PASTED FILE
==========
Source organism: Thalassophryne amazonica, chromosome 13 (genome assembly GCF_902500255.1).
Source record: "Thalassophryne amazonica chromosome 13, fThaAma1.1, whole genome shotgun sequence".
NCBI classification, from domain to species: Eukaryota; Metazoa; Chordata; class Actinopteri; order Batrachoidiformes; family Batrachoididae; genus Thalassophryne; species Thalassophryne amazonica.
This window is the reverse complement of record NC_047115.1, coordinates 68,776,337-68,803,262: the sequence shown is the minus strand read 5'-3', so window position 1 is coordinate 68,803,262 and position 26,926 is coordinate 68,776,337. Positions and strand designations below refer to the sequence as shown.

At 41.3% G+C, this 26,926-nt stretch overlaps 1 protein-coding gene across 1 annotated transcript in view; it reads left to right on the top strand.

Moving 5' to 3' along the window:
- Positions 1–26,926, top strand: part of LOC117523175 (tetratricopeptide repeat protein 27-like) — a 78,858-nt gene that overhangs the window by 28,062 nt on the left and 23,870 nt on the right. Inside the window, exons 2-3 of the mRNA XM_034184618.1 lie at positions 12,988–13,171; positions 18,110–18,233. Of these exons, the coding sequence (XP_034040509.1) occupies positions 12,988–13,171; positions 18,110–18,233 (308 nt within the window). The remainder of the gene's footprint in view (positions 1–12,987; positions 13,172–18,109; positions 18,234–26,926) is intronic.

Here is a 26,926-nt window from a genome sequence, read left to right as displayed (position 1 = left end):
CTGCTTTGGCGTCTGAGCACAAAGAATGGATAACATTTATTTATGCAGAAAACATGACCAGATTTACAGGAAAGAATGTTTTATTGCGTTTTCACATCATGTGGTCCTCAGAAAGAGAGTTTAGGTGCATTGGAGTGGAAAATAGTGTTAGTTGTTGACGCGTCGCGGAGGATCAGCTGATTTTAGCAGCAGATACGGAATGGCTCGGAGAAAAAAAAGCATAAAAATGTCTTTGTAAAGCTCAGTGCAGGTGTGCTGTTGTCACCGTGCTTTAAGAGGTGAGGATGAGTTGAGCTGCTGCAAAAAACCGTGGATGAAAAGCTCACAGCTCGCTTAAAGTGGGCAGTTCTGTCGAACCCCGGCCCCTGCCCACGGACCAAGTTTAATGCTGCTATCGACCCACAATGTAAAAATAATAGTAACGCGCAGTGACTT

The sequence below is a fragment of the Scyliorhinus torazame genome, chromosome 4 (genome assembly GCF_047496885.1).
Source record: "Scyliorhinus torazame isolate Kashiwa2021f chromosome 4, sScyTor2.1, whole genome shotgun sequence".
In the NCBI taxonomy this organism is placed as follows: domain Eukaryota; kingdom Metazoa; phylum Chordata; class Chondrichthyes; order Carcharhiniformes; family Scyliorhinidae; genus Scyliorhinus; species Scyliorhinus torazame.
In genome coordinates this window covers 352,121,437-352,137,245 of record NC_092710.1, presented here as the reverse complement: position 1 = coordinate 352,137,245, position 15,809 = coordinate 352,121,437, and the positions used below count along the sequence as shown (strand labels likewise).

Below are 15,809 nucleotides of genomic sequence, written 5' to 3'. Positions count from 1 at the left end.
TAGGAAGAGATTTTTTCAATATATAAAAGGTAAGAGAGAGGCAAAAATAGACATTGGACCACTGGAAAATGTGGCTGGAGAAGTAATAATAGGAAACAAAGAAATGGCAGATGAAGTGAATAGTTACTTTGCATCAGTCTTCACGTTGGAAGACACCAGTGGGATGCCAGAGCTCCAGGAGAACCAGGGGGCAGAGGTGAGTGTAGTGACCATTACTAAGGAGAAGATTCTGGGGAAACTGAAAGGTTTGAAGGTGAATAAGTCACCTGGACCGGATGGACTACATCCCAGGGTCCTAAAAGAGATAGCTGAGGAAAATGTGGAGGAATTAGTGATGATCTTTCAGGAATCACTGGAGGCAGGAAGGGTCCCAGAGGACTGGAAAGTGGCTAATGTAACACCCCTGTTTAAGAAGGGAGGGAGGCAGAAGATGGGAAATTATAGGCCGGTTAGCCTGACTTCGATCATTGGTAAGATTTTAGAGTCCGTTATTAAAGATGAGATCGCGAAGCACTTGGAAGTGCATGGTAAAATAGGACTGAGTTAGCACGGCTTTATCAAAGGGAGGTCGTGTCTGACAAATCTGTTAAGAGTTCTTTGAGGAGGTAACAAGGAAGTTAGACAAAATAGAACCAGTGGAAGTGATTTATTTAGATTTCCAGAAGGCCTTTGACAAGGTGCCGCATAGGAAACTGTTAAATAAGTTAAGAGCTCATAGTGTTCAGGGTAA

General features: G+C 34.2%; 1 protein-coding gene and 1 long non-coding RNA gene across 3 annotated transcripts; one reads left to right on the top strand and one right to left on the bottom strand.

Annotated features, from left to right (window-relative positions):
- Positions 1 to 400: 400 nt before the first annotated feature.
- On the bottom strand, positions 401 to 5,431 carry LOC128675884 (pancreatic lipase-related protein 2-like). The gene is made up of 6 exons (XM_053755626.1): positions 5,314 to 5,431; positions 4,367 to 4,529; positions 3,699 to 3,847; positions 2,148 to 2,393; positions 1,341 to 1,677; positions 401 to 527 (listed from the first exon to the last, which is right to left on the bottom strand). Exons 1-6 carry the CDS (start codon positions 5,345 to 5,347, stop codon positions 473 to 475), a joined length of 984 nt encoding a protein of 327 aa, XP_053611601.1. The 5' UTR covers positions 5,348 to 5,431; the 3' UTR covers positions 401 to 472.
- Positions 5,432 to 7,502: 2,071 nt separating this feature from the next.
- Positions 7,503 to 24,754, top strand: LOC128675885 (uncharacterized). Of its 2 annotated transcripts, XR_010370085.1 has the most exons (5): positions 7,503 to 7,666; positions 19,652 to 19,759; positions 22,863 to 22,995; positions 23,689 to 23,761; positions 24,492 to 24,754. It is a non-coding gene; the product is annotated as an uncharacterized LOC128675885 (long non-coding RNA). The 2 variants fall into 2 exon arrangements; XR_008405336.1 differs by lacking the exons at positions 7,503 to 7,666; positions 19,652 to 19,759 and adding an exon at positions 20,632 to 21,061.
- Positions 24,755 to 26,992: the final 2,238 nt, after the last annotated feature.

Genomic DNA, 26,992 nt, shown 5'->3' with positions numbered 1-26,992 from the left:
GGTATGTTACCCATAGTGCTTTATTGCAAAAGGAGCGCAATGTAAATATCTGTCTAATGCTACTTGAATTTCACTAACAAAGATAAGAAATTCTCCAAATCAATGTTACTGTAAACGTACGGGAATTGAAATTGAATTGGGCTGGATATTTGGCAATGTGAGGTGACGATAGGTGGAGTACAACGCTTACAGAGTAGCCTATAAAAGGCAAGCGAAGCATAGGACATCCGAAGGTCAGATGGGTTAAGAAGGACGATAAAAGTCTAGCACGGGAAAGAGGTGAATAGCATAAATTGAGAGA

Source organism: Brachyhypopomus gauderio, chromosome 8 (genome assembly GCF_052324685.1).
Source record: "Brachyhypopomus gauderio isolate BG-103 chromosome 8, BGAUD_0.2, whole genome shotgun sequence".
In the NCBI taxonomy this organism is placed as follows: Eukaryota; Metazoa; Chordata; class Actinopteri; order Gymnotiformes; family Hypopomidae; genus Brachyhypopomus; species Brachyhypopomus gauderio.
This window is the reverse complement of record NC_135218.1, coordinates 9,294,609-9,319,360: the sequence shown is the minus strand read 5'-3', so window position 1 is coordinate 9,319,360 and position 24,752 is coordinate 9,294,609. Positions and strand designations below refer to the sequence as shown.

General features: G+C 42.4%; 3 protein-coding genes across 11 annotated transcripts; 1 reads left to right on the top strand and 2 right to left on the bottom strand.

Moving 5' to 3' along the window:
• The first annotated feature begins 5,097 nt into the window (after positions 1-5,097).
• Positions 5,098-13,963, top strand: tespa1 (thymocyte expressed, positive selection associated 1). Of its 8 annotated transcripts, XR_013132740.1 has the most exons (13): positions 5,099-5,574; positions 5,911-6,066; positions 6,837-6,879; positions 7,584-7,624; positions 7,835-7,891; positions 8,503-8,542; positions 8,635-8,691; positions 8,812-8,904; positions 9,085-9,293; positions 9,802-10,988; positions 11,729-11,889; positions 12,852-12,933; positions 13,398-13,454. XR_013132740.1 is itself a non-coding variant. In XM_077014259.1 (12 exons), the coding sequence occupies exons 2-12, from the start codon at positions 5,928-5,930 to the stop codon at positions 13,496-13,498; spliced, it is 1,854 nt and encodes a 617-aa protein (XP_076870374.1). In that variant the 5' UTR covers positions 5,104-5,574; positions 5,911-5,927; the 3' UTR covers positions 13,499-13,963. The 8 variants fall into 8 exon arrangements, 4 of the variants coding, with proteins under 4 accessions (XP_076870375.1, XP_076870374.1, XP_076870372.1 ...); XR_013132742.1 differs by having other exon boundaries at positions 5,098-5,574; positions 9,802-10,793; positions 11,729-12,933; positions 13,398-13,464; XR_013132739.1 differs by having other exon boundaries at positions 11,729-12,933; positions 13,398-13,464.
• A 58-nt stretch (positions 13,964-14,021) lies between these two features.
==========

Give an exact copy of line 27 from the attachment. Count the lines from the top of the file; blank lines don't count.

In the NCBI taxonomy this organism is placed as follows: Eukaryota; Metazoa; Chordata; class Actinopteri; order Gymnotiformes; family Hypopomidae; genus Brachyhypopomus; species Brachyhypopomus gauderio.